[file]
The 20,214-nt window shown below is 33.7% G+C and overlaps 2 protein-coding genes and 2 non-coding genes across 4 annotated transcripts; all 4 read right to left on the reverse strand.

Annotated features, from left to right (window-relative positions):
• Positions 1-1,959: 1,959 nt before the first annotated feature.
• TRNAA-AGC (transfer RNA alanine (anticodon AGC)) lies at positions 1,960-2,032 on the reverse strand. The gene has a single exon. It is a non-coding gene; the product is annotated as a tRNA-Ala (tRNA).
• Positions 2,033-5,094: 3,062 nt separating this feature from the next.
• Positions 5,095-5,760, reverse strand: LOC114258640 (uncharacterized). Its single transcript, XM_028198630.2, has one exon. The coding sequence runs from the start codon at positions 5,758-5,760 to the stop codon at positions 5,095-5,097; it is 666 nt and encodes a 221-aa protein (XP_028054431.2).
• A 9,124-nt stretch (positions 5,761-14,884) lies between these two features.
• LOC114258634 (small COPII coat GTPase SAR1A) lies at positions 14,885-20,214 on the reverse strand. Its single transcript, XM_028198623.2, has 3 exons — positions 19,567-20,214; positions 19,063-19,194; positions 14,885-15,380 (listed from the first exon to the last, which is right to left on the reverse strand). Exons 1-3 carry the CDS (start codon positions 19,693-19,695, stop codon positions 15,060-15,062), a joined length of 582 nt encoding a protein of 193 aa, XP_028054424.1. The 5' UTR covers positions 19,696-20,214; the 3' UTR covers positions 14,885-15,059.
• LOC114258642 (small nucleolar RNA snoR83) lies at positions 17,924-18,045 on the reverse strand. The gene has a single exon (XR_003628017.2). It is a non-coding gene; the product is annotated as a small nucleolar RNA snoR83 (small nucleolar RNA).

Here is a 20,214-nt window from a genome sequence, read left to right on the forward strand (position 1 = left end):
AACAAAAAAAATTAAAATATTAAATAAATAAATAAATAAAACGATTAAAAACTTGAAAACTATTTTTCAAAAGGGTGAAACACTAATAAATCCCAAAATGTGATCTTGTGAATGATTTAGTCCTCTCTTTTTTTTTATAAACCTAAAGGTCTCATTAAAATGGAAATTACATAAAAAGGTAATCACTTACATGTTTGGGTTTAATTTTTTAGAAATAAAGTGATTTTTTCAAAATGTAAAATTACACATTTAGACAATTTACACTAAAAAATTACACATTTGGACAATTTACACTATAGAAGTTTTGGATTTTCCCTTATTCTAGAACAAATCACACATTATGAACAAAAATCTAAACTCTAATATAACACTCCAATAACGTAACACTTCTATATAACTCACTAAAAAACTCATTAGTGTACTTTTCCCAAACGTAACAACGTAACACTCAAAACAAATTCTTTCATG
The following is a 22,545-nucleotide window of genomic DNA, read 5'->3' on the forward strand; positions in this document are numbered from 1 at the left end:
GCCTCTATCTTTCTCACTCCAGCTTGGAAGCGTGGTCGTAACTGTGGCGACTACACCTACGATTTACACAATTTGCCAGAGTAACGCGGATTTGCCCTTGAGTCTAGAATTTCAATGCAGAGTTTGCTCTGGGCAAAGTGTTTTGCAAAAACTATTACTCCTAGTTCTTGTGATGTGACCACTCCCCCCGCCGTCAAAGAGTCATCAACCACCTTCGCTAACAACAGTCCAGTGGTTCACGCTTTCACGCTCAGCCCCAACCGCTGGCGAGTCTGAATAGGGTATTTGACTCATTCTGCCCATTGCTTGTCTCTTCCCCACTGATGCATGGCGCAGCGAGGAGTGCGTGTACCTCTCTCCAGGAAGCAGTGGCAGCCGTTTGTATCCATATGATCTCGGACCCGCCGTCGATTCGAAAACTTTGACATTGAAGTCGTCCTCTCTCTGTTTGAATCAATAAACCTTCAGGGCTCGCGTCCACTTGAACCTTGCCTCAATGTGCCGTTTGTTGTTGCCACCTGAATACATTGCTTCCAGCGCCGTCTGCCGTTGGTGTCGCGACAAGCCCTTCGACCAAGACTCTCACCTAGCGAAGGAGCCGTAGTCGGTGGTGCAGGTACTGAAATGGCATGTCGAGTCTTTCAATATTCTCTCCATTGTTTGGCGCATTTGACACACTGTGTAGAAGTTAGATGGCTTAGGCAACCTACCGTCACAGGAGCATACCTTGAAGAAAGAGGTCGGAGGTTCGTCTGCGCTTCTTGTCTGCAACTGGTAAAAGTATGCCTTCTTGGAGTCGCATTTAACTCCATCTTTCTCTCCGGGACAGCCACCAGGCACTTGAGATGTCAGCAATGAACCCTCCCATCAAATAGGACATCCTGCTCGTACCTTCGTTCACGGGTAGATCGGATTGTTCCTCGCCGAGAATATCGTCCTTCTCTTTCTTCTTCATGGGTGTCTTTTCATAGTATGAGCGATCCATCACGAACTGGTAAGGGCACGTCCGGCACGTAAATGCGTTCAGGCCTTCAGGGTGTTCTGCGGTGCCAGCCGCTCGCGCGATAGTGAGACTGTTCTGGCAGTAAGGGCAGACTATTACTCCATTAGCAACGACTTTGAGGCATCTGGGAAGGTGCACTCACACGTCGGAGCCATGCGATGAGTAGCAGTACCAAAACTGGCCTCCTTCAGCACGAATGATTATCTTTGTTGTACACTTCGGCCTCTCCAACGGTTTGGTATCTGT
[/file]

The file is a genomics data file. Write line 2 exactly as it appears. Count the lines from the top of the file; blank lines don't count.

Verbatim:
Annotated features, from left to right (window-relative positions):